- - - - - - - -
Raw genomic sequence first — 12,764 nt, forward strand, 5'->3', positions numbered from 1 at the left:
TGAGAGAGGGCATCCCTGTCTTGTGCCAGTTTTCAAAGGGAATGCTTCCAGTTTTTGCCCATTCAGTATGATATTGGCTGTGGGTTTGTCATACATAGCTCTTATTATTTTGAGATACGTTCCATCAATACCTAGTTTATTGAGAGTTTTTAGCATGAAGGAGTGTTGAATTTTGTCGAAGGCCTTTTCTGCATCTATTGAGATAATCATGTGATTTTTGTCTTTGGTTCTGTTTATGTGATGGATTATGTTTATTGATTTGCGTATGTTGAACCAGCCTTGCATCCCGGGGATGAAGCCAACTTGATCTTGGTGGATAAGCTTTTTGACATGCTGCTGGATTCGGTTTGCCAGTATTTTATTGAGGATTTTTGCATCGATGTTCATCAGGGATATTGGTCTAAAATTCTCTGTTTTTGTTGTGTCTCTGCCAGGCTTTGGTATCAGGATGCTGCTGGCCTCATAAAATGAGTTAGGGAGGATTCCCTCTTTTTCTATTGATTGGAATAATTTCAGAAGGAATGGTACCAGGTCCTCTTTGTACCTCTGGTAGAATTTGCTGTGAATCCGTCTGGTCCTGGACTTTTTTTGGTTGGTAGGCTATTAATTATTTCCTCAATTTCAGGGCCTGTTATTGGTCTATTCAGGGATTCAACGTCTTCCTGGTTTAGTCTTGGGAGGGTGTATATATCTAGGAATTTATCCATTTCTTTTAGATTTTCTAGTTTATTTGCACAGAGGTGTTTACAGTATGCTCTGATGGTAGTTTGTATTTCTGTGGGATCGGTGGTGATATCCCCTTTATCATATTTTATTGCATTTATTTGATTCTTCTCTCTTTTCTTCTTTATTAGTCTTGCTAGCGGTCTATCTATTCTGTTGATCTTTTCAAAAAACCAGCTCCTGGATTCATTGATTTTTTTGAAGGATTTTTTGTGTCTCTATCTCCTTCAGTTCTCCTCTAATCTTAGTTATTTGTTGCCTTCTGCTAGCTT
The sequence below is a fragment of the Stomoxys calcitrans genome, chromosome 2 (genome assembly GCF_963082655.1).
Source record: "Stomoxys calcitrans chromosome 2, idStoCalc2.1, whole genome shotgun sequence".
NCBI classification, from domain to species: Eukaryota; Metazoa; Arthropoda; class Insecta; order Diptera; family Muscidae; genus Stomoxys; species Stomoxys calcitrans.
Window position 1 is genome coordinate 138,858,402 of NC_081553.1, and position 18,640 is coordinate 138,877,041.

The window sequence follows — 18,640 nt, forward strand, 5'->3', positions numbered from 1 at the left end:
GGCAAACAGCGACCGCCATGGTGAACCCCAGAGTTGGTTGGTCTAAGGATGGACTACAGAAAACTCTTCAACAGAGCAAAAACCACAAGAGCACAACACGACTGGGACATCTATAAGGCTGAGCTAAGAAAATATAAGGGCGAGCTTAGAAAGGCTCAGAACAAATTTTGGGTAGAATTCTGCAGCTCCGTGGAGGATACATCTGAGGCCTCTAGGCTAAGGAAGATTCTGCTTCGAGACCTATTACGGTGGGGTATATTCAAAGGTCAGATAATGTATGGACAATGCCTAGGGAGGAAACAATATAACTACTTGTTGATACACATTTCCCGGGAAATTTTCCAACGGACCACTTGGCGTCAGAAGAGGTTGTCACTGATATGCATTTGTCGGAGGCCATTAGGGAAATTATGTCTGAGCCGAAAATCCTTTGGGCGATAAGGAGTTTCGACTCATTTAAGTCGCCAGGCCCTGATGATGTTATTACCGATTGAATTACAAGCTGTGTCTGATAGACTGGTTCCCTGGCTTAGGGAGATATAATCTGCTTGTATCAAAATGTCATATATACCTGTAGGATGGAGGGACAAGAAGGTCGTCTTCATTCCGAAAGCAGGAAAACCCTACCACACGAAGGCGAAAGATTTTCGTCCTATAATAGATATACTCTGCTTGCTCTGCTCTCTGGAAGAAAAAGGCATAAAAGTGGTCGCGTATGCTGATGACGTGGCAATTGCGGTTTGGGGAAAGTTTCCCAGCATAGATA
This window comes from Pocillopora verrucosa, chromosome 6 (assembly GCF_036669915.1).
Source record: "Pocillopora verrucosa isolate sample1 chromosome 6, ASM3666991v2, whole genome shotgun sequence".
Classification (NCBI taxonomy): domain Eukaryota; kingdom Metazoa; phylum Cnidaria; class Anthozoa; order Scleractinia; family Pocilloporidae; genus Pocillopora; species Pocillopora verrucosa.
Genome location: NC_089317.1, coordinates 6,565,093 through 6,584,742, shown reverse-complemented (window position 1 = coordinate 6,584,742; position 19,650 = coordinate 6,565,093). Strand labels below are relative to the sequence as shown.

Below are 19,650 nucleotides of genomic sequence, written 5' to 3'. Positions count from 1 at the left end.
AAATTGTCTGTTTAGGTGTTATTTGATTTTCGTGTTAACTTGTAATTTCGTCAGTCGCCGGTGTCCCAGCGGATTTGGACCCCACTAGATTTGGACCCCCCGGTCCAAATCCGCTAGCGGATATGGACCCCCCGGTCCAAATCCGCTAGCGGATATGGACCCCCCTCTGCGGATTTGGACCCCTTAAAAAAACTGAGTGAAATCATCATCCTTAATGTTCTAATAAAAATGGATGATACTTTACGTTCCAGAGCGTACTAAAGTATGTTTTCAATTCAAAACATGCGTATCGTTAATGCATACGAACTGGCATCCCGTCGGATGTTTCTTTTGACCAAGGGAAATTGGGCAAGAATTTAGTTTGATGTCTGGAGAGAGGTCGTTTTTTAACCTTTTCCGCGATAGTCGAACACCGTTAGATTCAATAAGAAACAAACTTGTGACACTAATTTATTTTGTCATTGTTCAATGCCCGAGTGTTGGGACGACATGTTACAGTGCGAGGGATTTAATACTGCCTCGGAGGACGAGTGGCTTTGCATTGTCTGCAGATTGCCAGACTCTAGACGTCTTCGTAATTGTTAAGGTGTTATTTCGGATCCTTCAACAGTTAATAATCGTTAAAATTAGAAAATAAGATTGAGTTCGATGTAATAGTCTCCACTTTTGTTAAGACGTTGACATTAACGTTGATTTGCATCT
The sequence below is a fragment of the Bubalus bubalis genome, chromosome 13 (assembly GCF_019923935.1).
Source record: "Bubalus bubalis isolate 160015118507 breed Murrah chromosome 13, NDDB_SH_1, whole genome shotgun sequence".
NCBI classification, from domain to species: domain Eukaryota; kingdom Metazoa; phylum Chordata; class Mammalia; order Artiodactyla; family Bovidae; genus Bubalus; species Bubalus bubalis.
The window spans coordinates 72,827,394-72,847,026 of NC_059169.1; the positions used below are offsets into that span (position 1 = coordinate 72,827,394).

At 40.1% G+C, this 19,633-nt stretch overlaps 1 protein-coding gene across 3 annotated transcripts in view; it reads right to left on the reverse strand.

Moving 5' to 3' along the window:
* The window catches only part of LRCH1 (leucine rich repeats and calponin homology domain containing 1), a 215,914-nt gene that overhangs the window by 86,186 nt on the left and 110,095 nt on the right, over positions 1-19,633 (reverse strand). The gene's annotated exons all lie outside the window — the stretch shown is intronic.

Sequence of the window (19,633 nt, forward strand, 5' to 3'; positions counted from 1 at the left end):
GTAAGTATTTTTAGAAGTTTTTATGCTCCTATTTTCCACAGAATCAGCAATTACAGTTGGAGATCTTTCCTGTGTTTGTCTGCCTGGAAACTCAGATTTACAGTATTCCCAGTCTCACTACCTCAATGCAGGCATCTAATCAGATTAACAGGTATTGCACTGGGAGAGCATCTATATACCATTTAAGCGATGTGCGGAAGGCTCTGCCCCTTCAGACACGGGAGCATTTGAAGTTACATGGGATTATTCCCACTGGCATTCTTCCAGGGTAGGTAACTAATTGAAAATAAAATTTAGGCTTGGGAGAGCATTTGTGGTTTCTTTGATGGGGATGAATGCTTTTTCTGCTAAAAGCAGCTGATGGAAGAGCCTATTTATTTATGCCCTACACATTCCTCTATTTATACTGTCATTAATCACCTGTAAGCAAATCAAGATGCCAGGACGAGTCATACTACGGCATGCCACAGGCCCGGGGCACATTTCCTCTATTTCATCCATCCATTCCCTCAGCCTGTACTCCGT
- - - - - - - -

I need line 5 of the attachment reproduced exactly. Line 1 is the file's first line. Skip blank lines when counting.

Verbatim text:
NCBI classification, from domain to species: Eukaryota; Metazoa; Arthropoda; class Insecta; order Diptera; family Muscidae; genus Stomoxys; species Stomoxys calcitrans.